Review by Ian Mosby


Review

Selwyn Pullan: Photographing Mid-Century West Coast Modernism

Architecture has been a key site in the evolution of cultural Modernism; the elevator is often cited as an important early Modernist manifestation, and the idea that function creates its own form is a key...

Review by Bill Jeffries


Review

Creative Margins: Cultural Production in Canadian Suburbs

Alison Bain, an associate professor of geography at York University, begins Creative Margins with David Gordon and Mark Janzen’s assertion that “Canada is a suburban nation (3),” noting that our population, like that of the...

Review by Ginny Ratsoy


Review

The Culture of Flushing: A Social and Legal History of Sewage

In a small, unbuilt parcel of land in East Vancouver surrounded by houses, streets, and Tyee Elementary school, a grassy gulch takes the shape, on closer inspection, of a thin, winding creek bed. At the...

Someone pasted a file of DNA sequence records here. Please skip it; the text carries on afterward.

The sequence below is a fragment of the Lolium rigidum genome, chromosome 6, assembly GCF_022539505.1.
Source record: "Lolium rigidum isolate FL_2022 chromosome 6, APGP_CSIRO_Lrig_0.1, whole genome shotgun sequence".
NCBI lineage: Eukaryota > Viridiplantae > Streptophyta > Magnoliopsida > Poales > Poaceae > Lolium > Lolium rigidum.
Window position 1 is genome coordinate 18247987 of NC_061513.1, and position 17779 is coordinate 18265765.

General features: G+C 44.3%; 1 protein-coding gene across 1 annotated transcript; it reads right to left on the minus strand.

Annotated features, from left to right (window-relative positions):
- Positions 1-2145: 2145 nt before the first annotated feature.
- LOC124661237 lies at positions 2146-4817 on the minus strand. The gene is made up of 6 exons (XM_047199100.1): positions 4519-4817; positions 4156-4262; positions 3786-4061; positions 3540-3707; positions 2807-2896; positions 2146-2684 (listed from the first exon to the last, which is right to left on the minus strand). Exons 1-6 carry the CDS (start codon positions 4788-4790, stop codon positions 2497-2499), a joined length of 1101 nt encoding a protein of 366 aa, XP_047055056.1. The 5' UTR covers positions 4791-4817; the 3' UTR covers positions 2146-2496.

Review by Arn Keeling


Review

Sensational Victoria: Bright Lights, Red Lights, Murders, Ghosts & Gardens

Eve Lazarus is a Vancouver-based freelance writer and self-confessed obsessive blogger about houses and their genealogies. Her passion for history, the arts, old houses, and her community has resulted in three previous books: At Home...

Review by John Adams


Review

The Gold Will Speak For Itself: Peter Leech and Leechtown

Vancouver Island has a distinctive personality among the regions of British Columbia, one that has been shaped in complex ways by geography and history. The books reviewed here vary in their candlepower, but all of...

Review by Patrick Dunae


Review

Terrain of Memory: A Japanese Canadian Memorial Project

After the Second World War, most of the Japanese relocated in camps in the interior were sent to Ontario or to Japan, while many of those who remained in British Columbia, largely the elderly or...

Review by Cole Harris


Review

Historical Atlas of Vancouver and the Lower Fraser Valley

The cover of this atlas is engaging [1]. The muted grey, black, and red jacket offers an intriguing bird’s-eye view of Vancouver in 1912, looking west from New Westminster to Stanley Park. The heavy antique...